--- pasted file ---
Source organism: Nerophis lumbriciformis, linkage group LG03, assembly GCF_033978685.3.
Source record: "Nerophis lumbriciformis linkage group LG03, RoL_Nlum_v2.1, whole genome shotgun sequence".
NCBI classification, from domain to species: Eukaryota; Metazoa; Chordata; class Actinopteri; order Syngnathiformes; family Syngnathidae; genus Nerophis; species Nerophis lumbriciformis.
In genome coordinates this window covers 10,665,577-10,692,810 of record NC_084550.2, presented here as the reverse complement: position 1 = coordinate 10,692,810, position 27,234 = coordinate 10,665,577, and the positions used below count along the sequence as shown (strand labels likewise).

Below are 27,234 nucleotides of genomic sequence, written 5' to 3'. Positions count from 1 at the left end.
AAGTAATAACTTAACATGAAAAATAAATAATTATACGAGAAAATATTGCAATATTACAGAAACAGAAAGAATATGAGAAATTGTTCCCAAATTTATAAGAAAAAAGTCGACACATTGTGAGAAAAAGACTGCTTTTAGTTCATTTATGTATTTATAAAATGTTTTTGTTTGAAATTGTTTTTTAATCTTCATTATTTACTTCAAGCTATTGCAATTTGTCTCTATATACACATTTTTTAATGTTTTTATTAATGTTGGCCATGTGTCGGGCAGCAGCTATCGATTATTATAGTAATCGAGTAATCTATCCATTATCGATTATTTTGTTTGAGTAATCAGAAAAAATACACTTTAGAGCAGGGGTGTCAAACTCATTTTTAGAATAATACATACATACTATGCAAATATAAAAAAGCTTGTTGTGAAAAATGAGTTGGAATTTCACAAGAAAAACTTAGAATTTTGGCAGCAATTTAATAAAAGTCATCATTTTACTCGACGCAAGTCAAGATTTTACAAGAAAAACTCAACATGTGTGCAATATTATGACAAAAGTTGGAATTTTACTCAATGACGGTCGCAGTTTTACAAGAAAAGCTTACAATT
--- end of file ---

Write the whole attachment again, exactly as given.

Source organism: Nerophis lumbriciformis, linkage group LG03, assembly GCF_033978685.3.
Source record: "Nerophis lumbriciformis linkage group LG03, RoL_Nlum_v2.1, whole genome shotgun sequence".
NCBI classification, from domain to species: Eukaryota; Metazoa; Chordata; class Actinopteri; order Syngnathiformes; family Syngnathidae; genus Nerophis; species Nerophis lumbriciformis.
In genome coordinates this window covers 10,665,577-10,692,810 of record NC_084550.2, presented here as the reverse complement: position 1 = coordinate 10,692,810, position 27,234 = coordinate 10,665,577, and the positions used below count along the sequence as shown (strand labels likewise).

Below are 27,234 nucleotides of genomic sequence, written 5' to 3'. Positions count from 1 at the left end.
AAGTAATAACTTAACATGAAAAATAAATAATTATACGAGAAAATATTGCAATATTACAGAAACAGAAAGAATATGAGAAATTGTTCCCAAATTTATAAGAAAAAAGTCGACACATTGTGAGAAAAAGACTGCTTTTAGTTCATTTATGTATTTATAAAATGTTTTTGTTTGAAATTGTTTTTTAATCTTCATTATTTACTTCAAGCTATTGCAATTTGTCTCTATATACACATTTTTTAATGTTTTTATTAATGTTGGCCATGTGTCGGGCAGCAGCTATCGATTATTATAGTAATCGAGTAATCTATCCATTATCGATTATTTTGTTTGAGTAATCAGAAAAAATACACTTTAGAGCAGGGGTGTCAAACTCATTTTTAGAATAATACATACATACTATGCAAATATAAAAAAGCTTGTTGTGAAAAATGAGTTGGAATTTCACAAGAAAAACTTAGAATTTTGGCAGCAATTTAATAAAAGTCATCATTTTACTCGACGCAAGTCAAGATTTTACAAGAAAAACTCAACATGTGTGCAATATTATGACAAAAGTTGGAATTTTACTCAATGACGGTCGCAGTTTTACAAGAAAAGCTTACAATT